ActivePaper Archive Bush search yields more clues - The West Australian , 11/23/2021

Bush search yields more clues


Police used chainsaws and a cadaver dog as they combed through tonnes of soil in muddy bush near the home where William Tyrrell was last seen alive.

Hundreds of police officers have descended on the small town of Kendall in rural NSW as the search effort surrounding the missing boy enters its second week.

Massive amounts of evidence have been collected by investigators since the search for the boy was renewed, with the focus centring on the house and nearby bush near where the three-year-old vanished.

An excavator was used to dig a big hole in a yard near to the bush, with police set to sift through each scoop of dirt.

William disappeared from his foster grandmother’s home in Kendall on September 14, 2014, with the boy last seen playing with his sister while wearing a Spider-Man outfit. William’s foster mother is now a key person of interest, with police investigating whether the boy fell from a balcony to his death and his body was placed in nearby bush.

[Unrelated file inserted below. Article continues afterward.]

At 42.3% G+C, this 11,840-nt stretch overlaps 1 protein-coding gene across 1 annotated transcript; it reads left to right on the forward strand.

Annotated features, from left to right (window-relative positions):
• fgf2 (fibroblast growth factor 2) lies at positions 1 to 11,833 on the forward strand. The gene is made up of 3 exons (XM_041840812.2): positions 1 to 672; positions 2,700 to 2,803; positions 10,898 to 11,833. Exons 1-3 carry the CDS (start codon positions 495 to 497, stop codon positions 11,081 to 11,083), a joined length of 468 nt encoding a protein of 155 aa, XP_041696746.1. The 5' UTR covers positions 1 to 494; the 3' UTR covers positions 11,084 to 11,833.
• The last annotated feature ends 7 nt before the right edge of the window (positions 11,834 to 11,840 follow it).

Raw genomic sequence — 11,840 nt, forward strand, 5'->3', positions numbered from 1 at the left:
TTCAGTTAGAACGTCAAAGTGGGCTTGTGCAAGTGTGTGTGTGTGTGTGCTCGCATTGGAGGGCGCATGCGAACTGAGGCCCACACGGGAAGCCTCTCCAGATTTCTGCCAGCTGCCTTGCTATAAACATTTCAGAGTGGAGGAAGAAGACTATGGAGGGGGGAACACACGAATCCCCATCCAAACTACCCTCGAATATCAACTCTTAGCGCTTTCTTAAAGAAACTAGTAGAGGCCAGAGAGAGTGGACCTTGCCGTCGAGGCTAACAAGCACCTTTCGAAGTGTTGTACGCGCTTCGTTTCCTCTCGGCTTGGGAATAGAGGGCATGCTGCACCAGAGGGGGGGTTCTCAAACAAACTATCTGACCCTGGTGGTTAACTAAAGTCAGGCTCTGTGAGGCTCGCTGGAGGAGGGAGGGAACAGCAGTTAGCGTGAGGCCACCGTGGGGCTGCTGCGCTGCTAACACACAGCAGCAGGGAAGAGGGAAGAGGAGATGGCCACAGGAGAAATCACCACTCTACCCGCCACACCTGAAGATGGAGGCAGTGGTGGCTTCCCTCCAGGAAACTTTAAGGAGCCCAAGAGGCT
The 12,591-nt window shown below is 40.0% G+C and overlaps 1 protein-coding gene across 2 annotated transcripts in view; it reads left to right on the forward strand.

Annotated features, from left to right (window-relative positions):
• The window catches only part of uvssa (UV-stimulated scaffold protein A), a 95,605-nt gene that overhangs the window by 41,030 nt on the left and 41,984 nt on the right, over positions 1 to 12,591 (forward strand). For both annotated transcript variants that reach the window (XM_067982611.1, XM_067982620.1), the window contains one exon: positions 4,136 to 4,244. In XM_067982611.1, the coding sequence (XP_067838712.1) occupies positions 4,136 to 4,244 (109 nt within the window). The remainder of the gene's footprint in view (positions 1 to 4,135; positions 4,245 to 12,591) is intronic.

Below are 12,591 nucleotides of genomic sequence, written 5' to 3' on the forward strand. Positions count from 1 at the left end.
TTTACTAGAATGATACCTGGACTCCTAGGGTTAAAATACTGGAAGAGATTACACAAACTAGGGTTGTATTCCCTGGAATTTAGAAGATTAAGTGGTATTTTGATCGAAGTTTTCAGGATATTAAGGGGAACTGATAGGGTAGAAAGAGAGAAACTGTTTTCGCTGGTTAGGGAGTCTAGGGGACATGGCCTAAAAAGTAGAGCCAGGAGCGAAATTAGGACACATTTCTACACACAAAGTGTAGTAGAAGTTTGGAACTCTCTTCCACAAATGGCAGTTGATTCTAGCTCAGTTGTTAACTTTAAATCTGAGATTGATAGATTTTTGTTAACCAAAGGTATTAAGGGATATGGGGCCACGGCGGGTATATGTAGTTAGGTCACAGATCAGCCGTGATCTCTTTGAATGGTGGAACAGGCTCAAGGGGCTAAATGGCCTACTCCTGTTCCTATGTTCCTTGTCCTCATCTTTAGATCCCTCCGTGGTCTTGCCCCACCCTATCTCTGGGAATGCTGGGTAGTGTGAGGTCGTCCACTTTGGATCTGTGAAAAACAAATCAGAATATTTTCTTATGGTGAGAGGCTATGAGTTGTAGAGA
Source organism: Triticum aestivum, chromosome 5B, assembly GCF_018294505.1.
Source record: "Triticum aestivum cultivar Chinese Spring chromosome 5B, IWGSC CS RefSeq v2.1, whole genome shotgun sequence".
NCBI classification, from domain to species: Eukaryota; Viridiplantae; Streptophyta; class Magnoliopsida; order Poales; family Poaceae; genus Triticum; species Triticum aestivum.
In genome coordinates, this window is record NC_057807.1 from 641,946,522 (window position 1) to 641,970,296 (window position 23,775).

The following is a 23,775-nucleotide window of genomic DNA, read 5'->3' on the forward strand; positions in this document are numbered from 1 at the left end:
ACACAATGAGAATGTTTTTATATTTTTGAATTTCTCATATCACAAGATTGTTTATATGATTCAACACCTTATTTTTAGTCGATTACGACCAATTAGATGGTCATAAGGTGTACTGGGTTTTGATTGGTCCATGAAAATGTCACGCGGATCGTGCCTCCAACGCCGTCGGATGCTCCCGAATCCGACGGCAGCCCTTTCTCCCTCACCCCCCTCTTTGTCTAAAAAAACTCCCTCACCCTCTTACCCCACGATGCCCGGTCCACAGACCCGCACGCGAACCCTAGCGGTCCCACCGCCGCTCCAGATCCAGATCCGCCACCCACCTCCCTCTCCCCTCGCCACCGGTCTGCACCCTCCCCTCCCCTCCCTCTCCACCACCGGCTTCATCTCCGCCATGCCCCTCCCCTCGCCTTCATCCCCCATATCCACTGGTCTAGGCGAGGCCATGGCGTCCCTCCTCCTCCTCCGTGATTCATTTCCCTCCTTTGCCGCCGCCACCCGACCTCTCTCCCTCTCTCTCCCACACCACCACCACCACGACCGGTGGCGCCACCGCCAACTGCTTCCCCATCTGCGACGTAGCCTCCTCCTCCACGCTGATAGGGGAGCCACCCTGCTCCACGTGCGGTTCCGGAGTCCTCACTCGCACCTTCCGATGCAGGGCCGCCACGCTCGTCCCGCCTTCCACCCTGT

Police have been combing through mounds of soil since last week to send back to a lab for forensic testing.

Rain has slowed the operation down for investigators, but small pieces of evidence have piqued police interest, with detectives placing a yellow exhibit on Monday next to a red-brown string. An hour later, officers scraping through the dirt downed their tools and marched further into the dense bush clearing out debris for what will become the next part of the dig.

Investigators initially said the search would only take two weeks, but it may now stretch out for months. NSW Police Commissioner Mick Fuller said investigations would continue “until investigators believe that job is done”.

More than 15 tonnes of soil has been taken to a lab for analysis. Mr Fuller said it could be “weeks and weeks of searching through that before we have any answers”.

Police have already sent “material and other things found up there that would be foreign to normal bushlands” for DNA testing.

Mr Fuller said police could still be looking for “a number of weeks” and there were still “lots of questions that need to be answered”.

“A big part of that is either locating his body or remains of his body at Kendall. We want to be certain that the search is being done as thoroughly as possible,” he said.

Last week, police charged the boy’s former foster parents over an unrelated alleged assault of a different child.